Drive through confessions offered by some parishes as Holy Week approaches

Among the priests of the Diocese of Peoria offering drive through confessions is Father Peter Zorjan, right, pastor of St. Patrick Parish in Colona and Our Lady of Guadalupe in Silvis. At left, a penitent (foreground car) pulls up beside Father Zorjan's car outside of Our Lady of Guadalupe Church last Saturday. (Photos by Brian Wellner and provided)

By Brian Wellner / For The Catholic Post

SILVIS — Parking lot confessions are the new normal in the Diocese of Peoria as more parishes take the private, intensely personal sacrament outside in light of the coronavirus pandemic.

Last Saturday, Father Peter Zorjan heard confessions for the first time in front of Our Lady of Guadalupe Church in Silvis, where he is pastor. Despite dark skies threatening storms and even tornadoes, at least a dozen cars lined up.

“I come from two parishes,” said Father Zorjan, who is also pastor of St. Patrick Parish in Colona. “My people are used to confessions six days a week. We’ve had numerous requests for the sacrament. Unfortunately, I cannot provide this in the way I used to provide it, but something is better than nothing.”

The penitents pulled up, one-by-one, alongside the driver-side of Father Zorjan’s Nissan. The pastor sat inside his car, wearing a face mask with his window rolled a quarter of the way down. Roughly six feet separated the two vehicles.

The directives from the Diocese of Peoria in these weeks of pandemic precautions read that “priests may hear confessions outdoors if they can do so in a way that provides for six feet of social distancing, and provides for the safety and privacy of the priest and penitent.”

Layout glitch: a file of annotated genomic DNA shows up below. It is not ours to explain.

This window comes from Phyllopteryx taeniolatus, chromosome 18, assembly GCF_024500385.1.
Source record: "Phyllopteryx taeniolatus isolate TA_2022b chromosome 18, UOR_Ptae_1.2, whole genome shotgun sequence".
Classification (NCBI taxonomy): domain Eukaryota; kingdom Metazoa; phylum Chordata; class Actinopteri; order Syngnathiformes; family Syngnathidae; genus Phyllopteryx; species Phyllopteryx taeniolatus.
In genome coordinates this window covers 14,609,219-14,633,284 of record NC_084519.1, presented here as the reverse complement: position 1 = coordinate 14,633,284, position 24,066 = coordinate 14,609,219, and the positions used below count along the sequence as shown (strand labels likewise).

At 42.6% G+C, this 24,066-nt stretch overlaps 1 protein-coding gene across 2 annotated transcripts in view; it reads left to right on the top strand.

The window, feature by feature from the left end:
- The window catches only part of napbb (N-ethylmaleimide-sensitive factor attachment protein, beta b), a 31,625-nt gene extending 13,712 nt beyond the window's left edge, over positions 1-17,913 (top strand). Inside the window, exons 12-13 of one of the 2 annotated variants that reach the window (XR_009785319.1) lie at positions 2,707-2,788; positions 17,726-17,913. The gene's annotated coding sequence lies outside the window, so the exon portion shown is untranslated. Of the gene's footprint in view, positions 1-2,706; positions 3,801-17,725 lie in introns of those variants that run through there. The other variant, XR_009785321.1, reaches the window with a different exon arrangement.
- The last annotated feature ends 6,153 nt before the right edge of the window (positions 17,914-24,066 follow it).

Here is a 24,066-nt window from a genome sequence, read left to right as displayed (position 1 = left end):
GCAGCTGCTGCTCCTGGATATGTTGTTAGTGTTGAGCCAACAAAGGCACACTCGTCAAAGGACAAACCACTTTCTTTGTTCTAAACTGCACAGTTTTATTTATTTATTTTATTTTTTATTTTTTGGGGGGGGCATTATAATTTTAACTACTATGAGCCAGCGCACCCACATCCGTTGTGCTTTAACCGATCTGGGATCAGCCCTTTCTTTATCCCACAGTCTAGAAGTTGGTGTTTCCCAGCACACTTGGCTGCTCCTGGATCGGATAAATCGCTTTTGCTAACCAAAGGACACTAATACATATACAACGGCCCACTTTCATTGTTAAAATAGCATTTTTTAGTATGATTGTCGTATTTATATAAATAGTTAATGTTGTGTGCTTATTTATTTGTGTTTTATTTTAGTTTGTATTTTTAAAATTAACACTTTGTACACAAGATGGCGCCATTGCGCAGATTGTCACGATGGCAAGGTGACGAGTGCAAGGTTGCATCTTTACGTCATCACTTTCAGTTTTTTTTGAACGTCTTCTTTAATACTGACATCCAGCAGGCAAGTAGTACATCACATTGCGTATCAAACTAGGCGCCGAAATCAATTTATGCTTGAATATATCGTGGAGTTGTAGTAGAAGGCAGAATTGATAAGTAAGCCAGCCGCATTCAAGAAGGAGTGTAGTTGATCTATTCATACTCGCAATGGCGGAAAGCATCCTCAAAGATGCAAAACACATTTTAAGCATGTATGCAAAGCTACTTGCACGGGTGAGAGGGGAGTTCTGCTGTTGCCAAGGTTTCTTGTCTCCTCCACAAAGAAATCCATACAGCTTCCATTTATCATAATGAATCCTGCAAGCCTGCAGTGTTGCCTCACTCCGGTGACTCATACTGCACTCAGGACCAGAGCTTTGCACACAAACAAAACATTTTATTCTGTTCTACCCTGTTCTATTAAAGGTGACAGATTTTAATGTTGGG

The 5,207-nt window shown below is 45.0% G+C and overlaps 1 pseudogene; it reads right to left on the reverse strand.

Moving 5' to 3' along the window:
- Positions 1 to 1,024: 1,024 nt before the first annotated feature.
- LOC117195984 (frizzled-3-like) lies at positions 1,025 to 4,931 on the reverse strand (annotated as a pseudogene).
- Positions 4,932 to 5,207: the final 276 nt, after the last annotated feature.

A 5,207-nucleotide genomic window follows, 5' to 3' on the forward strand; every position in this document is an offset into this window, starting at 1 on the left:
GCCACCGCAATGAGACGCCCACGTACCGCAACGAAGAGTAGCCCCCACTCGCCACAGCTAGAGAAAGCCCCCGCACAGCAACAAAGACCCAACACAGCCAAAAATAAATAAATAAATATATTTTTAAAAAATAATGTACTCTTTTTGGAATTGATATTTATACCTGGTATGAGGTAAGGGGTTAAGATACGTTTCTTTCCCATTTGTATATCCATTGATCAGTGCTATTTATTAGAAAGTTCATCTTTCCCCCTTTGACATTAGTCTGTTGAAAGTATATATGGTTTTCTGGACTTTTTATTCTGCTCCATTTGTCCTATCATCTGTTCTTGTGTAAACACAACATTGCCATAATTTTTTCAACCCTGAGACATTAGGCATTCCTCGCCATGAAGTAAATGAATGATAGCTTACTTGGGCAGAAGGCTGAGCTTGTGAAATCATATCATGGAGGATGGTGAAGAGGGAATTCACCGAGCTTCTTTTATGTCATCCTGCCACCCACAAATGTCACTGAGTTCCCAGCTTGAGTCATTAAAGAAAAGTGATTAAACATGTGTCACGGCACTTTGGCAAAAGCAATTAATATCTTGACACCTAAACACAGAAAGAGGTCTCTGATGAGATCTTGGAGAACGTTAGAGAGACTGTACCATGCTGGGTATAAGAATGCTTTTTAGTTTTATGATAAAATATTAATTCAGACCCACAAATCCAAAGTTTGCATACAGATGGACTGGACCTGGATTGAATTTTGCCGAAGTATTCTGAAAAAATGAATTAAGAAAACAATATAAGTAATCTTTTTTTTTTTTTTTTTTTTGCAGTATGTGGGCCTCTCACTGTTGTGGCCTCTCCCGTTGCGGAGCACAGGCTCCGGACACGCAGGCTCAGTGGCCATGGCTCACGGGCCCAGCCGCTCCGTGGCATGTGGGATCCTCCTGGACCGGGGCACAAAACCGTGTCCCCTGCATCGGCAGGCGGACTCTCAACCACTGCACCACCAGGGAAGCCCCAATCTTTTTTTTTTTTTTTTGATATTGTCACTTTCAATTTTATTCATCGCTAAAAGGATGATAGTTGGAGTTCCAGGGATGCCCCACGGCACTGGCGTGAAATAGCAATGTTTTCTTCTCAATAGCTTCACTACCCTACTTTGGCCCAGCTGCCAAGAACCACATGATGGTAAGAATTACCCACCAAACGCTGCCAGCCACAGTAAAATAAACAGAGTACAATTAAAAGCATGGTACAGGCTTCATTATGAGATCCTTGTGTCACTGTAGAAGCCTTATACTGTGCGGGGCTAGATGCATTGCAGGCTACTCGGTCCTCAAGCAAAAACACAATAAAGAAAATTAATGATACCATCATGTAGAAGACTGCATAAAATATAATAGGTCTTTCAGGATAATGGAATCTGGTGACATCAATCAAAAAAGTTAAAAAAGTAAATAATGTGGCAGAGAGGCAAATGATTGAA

Father Zorjan anticipates more parishioners will take him up on his offer to hear confessions outside as he spreads the word on social media.


Father Joseph Dondanville, pastor of St. Mary Parish in Kickapoo and St. Patrick Parish, Elmwood, noticed an uptick each time since he started hearing confessions outside a couple of weeks ago. He’s hearing confessions outside at the Kickapoo church over the lunch hour, Monday through Friday.

“I’ll be parked out front in my car,” Father Dondanville said. “If you’re out and about and see my car parked in the lot, confession is open.”

Other parishes in the Diocese of Peoria that have made their drive through confession schedule known to The Catholic Post as Holy Week approaches include:

  • BLOOMINGTON: St. Patrick Church of Merna, 1001 N. Towanda Barnes Road, the next two Fridays — April 3, from noon to 4 p.m., and April 10, from 8 a.m. to noon.
  • PEORIA:  In the parking lot of the Spalding Pastoral Center, 419 N.E. Monroe, Monday through Saturday from 11:30 a.m. to 12:30 p.m.; at St. Philomena Church, 1000 W. Albany, Monday through Saturday from 5 to 6 p.m.
  • PERU: At St. Joseph Church, 829 Schuyler St., from 4 to 5:30 p.m. Monday through Friday (until Wednesday, April 8) and Saturday from 2:30 to 4 p.m. at both St. Joseph Church and St. Valentine Church, 1109 Pulaski St.  At St. Joseph, penitents should drive up with the driver toward the rectory office door. If there are multiple penitents, the car should stay in that place with the radio on while the first penitent goes to the chair or kneeler near the grotto and waits for the priest, maintaining proper social distance. Honk your horn if the priest does not come to the door when you arrive. There will be no confessions if it is raining.